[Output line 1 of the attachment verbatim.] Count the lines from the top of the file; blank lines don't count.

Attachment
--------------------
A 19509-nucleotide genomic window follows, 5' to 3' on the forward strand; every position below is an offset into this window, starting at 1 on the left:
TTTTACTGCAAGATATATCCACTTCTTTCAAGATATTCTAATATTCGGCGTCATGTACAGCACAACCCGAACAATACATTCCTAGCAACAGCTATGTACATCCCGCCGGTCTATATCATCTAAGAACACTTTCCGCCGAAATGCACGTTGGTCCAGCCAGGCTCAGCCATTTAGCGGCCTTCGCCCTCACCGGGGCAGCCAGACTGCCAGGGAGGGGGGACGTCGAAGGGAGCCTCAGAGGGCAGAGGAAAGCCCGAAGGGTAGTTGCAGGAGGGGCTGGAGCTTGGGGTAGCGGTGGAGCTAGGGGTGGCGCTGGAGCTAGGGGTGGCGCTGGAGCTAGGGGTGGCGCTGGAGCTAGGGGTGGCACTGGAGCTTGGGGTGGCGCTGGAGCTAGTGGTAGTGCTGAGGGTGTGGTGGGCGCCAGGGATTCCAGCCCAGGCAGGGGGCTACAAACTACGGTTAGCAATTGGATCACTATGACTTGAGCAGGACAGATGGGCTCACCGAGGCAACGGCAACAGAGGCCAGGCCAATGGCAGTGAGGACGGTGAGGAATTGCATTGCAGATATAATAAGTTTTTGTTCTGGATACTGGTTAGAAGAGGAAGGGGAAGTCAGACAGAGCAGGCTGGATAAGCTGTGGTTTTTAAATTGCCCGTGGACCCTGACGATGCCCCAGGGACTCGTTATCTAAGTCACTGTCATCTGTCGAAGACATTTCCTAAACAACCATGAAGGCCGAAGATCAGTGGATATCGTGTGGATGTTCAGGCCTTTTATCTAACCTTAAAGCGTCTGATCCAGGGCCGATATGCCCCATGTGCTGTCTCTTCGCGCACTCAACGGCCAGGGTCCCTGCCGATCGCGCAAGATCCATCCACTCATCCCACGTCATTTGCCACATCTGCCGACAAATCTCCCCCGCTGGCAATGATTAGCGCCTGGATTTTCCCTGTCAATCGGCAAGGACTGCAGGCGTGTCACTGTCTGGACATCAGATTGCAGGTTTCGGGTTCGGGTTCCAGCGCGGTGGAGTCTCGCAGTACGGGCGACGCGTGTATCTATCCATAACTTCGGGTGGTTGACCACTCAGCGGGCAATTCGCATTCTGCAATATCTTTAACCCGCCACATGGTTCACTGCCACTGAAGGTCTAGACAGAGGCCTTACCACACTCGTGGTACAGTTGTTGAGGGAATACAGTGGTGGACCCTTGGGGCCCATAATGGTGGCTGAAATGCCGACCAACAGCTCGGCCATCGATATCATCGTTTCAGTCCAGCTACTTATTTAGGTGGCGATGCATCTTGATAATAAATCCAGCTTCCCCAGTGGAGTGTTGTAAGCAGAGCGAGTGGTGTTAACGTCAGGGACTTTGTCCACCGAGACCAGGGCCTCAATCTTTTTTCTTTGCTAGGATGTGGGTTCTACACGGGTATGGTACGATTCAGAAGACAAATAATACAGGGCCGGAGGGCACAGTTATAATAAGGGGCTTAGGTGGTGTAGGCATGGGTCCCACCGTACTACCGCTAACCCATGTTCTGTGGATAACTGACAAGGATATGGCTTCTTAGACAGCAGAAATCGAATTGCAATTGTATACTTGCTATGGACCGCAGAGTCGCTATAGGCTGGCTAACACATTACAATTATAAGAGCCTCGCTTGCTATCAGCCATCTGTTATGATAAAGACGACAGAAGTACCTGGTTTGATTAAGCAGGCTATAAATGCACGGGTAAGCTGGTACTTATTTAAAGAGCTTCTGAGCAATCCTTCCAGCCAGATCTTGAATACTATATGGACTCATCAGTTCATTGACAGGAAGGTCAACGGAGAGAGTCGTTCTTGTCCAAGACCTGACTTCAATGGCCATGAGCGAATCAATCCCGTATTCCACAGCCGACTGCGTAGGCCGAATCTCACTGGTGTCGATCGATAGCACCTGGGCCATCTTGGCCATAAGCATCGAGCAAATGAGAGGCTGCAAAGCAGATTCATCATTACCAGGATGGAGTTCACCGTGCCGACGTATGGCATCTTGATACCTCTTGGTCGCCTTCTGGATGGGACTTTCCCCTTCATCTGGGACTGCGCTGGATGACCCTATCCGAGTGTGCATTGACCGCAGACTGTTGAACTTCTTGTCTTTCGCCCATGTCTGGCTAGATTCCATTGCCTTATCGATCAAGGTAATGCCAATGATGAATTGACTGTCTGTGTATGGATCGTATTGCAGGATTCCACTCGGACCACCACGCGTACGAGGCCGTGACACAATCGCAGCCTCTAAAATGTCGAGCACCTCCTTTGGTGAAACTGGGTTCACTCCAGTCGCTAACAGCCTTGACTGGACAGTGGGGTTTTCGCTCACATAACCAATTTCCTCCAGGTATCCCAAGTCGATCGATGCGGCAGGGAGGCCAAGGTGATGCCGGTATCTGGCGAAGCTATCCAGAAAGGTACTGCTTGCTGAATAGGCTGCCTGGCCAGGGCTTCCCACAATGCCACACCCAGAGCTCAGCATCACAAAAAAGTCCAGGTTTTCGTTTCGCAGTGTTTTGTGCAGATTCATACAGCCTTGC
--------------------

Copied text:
A 19509-nucleotide genomic window follows, 5' to 3' on the forward strand; every position below is an offset into this window, starting at 1 on the left: